The ascension of Süleyman II ushered in a new era in the Ottoman-Safavid rivalry characterized by the Ottomans’ adoption of containment as a strategy against the Safavids. The death of Shāh Esmā‘il in 1524 led to infighting in Iran among prominent kızılbaş leaders as his son, Tahmāsp II was only ten years old; disorder in the Safavid Empire allowed Süleyman to return to the Empire’s traditional neighborhood of expansion in the Balkans.[33] Tahmāsp finally took control of the country in 1532, putting an end to what Savory has called “the kızılbaş interregnum.”[34] However, the country was still reeling from the decades of civil war which featured intermittent Uzbek invasions from the steppes and defections to the Ottomans.[35] This led Süleyman to plan a large-scale campaign against the Safavids to bring Armenia, Kurdistan, and Lower Mesopotamia into Ottoman control.[36] By 1534, Süleyman had succeeded in establishing a cordon sanitaire around Iran.[37] Realizing that the Safavids no longer had the capabilities to face the Ottomans head on after what happened at Chaldiran, Tahmāsp adopted scorched-earth tactics and avoided engaging the Ottomans in battle.[38] Süleyman made two more incursions into Safavid territory in an attempt to keep them in check, but Tahmāsp managed to bring the Ottomans to the negotiation table by successfully waging a war of attrition. The resulting 1555 Treaty of Amasya—in which the Safavids recognized Ottoman sovereignty over Mesopotamia, the Caucuses, and Kurdistan— demonstrates both the success of Süleyman’s strategy of containment and Tahmāsp’s adoption of pragmatic tactics when faced with an insurmountable enemy.[39]

Following the ratification of the Treaty of Amasya, there was a noticeable effort on the part of both parties to abide by its provisions even in future times of conflict. For example, during the Ottoman-Safavid war of 1603-18, merchants were protected when moving through enemy territory; this is in stark contrast to trade embargo of Selim I during the first hostile encounter of the two empires.[40] This rapprochement culminated with the peace negotiations of 1736, where Nader Shāh, a Safavid general who eventually overthrew the dynasty, retook the Caucasus from the Ottomans and secured the safety and rights of Iranian ḥajjis.[41]This constituted recognition by the Ottomans of Nader Shāh’s efforts to curtail the extremist Shi‘a element of Iranian society by applying the Ja‘farifiqh[42]to Twelver Shi‘ism.[43] Thus, these negotiations were not only significant in the normalization of Ottoman-Iranian relations, but also in the construction of a new, almost Augsburgian framework of inter-Muslim relations that formally recognized the autonomy and religious freedom of individual Muslim countries.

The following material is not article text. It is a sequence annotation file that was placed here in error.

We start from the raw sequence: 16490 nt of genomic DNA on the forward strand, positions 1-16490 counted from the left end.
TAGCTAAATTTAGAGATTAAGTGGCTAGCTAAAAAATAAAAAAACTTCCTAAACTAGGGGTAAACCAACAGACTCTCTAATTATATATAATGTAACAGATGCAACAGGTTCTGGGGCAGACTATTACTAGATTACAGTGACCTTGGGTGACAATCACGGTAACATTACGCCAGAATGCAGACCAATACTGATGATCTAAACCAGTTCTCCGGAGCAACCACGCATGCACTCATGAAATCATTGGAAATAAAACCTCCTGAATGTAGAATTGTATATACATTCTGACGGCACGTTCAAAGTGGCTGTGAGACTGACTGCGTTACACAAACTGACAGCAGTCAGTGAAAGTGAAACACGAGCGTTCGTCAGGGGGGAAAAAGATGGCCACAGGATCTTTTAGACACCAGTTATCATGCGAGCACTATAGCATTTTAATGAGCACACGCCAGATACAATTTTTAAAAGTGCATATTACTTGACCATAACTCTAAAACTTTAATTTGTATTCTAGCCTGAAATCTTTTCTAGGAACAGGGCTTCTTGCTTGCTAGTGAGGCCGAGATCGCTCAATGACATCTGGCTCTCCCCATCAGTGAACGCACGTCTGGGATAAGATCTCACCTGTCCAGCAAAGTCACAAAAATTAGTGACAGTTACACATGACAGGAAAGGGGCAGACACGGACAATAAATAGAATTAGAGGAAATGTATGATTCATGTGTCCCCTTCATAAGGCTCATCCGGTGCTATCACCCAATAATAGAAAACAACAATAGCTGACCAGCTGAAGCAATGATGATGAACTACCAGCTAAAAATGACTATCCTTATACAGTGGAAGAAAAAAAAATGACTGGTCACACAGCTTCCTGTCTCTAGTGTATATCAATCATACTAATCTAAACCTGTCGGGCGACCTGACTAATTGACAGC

The Ottoman-Safavid relationship was largely conflictual for most of the existence of the two polities. The rivalry had its roots in the social conflict between nomadic and sedentary Turkic groups vying for control over Anatolia, and its geostrategic importance as an integral part of both the Iranian and Turkish economies. Ottoman expansion into this region in the aftermath of the Timurian conquests and subsequent suppression of the tribal Turkoman identity made it a perfect breeding ground for extremist religious beliefs such as those espoused by the early political leaders of the Safaviyya. The Safavids were able to harness Turkoman unrest and convert it into a formidable force of kızılbaş warriors, capable of subverting Ottoman ambitions in the region and secure Iranian interests. The aggressive reaction of the Ottomans to the expansionist designs of the Safavids towards Anatolia, justified through religious differences, engendered a century-long sectarian conflict. Ottoman containment of the Safavids resulted in a workable stalemate and economic détente between the two countries, concurrent with the entrenchment of two distinct religious identities, primarily state-imposed, to ensure the continued survival of each state’s legal-administrative framework. The stalemate was broken and a rapprochement was achieved in 1736 when the rulers recognized each other’s religious confessions as artificial impediments to peace.